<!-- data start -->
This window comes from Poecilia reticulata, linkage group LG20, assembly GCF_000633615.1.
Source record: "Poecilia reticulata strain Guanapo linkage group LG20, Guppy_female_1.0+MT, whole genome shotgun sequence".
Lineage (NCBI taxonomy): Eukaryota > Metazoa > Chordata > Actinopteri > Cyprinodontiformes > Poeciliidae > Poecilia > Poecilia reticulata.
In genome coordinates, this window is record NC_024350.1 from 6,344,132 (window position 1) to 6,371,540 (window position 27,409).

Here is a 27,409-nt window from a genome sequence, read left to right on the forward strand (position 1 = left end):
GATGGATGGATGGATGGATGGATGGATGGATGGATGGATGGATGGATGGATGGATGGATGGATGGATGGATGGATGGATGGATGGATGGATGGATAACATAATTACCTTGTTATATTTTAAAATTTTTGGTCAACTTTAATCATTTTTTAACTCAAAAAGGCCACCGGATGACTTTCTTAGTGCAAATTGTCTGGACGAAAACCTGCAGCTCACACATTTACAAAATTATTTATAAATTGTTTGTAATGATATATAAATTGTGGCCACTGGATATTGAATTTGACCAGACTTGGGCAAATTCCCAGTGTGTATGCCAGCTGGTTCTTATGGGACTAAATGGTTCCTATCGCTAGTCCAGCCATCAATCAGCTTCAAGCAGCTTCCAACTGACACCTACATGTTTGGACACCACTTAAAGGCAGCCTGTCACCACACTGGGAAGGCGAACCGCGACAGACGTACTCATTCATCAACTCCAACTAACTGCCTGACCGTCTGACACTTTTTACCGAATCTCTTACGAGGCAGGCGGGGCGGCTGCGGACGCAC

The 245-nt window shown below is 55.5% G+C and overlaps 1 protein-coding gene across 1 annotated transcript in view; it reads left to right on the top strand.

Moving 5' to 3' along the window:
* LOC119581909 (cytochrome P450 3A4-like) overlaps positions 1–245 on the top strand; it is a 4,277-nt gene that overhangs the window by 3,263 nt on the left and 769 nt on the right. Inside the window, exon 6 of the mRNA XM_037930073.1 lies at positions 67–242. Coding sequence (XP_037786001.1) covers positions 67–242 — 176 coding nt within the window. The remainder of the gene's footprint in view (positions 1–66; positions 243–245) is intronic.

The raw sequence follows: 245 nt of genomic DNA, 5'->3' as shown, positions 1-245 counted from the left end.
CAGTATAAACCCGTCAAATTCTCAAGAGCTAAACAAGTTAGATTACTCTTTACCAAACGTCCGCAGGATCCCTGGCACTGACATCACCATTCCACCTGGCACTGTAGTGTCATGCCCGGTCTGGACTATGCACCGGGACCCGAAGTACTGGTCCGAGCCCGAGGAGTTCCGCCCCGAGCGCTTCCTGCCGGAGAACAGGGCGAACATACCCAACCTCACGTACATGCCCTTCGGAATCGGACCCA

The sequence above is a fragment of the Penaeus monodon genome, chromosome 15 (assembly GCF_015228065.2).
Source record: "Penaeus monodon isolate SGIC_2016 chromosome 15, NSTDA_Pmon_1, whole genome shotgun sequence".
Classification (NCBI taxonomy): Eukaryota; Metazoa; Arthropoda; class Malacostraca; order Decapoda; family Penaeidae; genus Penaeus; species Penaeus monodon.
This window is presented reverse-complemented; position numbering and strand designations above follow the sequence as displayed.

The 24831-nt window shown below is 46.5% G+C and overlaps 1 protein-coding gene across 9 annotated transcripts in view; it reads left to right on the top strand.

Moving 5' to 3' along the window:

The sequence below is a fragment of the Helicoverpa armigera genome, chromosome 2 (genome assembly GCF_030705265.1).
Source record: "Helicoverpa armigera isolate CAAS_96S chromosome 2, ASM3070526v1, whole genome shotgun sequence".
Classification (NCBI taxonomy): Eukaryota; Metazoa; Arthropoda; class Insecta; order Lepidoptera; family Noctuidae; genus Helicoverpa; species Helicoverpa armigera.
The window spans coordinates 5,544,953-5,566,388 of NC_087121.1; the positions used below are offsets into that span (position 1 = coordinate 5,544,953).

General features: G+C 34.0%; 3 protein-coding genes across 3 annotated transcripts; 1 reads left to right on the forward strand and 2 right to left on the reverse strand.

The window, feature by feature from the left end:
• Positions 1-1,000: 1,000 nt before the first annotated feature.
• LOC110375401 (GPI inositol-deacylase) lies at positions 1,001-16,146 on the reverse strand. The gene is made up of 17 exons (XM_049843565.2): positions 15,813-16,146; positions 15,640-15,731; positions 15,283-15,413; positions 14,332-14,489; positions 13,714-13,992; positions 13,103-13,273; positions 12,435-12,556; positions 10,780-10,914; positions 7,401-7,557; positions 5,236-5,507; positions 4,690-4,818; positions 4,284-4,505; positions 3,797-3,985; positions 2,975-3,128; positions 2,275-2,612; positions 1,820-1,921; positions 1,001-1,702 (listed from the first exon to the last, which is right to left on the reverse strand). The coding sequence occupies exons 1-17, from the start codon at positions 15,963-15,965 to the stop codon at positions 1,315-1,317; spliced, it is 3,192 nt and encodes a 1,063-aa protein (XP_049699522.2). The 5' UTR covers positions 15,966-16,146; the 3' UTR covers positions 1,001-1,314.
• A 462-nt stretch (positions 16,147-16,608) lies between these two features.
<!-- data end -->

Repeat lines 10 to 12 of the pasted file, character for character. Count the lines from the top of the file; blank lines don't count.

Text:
The raw sequence follows: 245 nt of genomic DNA, 5'->3' as shown, positions 1-245 counted from the left end.
CAGTATAAACCCGTCAAATTCTCAAGAGCTAAACAAGTTAGATTACTCTTTACCAAACGTCCGCAGGATCCCTGGCACTGACATCACCATTCCACCTGGCACTGTAGTGTCATGCCCGGTCTGGACTATGCACCGGGACCCGAAGTACTGGTCCGAGCCCGAGGAGTTCCGCCCCGAGCGCTTCCTGCCGGAGAACAGGGCGAACATACCCAACCTCACGTACATGCCCTTCGGAATCGGACCCA

The sequence above is a fragment of the Penaeus monodon genome, chromosome 15 (assembly GCF_015228065.2).